I did not think so at the time, but today I consider myself lucky for being hospitalized for two months in May 1998. It was done by force, and, in cases like mine, I must say I am in favour of forced hospitalization. I was placed in the psychiatric ward of a general hospital through the great help of my husband, one of his friends here in Turin and my relatives in the Netherlands, but most of all through the tenacity of my psychiatrist, Dr Tibaldi.

This first experience of the mental health services was not pleasant. We were crammed together in big rooms, with eight people with all sorts of problems and tempers in one room. Fortunately, we were sufficiently numbed by the psychiatric drugs to be able to sleep quietly all the same. To begin with, I would refuse to take any medicines, but as soon as I started taking Haldol regularly, which was roughly after three days, I stopped hearing the voices! What remained of my affliction was the whole set of erroneous ideas I had built up, but this was dismantled bit by bit through my quick return to the family setting, visits to relatives in the Netherlands, and through psychotherapy and the meetings with my psychiatrist.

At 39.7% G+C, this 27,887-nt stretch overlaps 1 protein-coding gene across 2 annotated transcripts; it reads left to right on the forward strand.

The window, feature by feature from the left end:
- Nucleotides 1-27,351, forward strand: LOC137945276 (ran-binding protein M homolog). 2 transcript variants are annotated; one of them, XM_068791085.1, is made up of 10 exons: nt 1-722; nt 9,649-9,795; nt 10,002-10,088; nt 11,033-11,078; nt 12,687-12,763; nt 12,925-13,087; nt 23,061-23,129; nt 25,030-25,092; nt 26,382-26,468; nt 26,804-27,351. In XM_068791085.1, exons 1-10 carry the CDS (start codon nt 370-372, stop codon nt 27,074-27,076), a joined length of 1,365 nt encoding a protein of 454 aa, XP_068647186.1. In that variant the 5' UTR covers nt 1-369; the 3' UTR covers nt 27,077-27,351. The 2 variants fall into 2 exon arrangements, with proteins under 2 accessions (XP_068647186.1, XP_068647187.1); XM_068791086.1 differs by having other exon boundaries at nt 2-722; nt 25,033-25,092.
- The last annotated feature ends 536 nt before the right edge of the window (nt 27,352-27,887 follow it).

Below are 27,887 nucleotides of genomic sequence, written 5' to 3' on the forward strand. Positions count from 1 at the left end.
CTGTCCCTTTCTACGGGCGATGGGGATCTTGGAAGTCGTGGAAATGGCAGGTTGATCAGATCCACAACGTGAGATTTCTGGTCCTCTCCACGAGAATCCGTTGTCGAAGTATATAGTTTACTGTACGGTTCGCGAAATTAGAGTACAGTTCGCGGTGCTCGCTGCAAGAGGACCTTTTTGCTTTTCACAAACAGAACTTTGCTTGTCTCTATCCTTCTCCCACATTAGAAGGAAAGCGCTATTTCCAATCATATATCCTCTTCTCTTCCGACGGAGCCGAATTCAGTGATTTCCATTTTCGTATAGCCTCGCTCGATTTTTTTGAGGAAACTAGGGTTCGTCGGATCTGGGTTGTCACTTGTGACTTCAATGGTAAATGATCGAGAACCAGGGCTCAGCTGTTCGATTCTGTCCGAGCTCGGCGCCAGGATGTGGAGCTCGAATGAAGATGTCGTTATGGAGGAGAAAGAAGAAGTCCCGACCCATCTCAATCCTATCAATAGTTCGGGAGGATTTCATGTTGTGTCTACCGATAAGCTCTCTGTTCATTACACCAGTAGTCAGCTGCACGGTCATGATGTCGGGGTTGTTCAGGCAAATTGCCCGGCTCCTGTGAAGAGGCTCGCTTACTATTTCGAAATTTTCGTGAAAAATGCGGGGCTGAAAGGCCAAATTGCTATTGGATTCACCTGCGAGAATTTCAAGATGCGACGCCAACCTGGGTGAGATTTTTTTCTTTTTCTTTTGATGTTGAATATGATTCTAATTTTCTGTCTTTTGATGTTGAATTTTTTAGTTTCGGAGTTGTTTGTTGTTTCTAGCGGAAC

My Dutch relatives called me during the first two months of my hospitalization. While I was in the half-way house I did not hear from them, perhaps because it was difficult to get in touch with me there. One of my sisters kept writing me postcards and letters, though, two to three a week, even though I did not reply. I phoned my son every day, regardless of how unbalanced I was, and saw him at weekends and in the holidays. My husband visited me for an hour every day. After two months my psychiatrist decided that I should go to a half-way house in Turin, where my son and husband could easily visit me. Here I came to spend the following 13 months, until September 1999.